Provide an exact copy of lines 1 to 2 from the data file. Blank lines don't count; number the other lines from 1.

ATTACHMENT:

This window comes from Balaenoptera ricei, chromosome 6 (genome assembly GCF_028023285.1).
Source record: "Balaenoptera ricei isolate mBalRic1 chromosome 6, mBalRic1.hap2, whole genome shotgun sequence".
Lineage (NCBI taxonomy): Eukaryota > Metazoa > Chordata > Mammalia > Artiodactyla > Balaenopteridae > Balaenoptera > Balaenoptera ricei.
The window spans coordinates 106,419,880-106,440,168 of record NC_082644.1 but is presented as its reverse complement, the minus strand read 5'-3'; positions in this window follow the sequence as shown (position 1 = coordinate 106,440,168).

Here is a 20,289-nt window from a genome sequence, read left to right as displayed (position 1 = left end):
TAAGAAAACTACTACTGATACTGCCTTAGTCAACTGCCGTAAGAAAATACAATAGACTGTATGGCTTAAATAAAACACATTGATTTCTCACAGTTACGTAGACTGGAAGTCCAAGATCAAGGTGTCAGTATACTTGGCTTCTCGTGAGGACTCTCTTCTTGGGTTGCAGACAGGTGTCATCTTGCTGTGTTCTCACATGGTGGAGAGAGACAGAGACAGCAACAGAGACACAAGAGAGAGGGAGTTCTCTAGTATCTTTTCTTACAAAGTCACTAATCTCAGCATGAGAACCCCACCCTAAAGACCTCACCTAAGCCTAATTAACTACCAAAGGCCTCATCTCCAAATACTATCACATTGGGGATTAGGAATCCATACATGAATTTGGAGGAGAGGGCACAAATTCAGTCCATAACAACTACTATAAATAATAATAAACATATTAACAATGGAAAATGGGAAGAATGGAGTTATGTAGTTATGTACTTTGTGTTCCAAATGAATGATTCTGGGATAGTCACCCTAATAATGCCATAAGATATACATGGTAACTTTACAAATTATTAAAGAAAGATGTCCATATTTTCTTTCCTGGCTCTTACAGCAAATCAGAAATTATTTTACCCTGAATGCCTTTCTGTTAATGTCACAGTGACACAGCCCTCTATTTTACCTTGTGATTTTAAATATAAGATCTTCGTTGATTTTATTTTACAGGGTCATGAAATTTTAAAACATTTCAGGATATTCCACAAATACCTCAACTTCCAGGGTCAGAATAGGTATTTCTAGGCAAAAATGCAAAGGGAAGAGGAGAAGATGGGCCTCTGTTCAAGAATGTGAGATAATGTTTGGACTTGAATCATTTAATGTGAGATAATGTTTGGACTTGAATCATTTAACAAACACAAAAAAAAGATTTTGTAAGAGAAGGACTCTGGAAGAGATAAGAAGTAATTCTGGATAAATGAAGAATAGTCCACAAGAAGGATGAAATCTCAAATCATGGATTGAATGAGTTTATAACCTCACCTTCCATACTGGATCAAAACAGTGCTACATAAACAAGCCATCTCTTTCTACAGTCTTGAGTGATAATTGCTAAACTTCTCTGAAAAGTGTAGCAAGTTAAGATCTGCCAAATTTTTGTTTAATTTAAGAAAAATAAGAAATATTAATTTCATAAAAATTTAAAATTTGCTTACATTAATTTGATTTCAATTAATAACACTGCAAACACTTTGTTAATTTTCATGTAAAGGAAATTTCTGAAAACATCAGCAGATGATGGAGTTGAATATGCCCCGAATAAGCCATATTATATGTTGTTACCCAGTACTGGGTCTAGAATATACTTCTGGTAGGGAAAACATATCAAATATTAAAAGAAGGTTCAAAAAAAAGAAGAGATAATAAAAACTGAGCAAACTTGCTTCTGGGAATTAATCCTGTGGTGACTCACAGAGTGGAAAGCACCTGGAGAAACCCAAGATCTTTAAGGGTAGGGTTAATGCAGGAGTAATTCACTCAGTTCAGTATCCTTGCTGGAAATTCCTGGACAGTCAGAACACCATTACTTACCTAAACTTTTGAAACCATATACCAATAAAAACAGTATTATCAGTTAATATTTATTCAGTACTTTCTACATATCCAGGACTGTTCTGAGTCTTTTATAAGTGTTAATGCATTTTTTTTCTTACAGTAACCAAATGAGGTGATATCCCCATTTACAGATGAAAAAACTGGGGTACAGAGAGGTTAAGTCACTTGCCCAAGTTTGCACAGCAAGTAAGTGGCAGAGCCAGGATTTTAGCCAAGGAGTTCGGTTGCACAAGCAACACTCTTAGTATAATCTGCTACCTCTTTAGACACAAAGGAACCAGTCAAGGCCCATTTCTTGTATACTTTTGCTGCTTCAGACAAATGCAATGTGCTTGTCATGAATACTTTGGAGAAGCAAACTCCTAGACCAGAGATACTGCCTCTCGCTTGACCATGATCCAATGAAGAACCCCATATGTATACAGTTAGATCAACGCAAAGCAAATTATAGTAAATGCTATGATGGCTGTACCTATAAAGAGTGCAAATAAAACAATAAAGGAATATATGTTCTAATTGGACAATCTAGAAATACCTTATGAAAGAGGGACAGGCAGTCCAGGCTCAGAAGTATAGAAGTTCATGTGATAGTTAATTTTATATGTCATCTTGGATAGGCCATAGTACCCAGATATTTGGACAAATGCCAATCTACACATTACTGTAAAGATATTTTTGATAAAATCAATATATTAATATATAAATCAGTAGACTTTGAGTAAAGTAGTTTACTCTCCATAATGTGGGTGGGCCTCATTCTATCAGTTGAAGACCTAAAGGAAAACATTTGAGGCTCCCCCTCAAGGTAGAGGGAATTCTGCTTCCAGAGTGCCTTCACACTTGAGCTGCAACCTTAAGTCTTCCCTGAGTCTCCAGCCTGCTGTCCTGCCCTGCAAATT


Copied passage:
This window comes from Balaenoptera ricei, chromosome 6 (genome assembly GCF_028023285.1).
Source record: "Balaenoptera ricei isolate mBalRic1 chromosome 6, mBalRic1.hap2, whole genome shotgun sequence".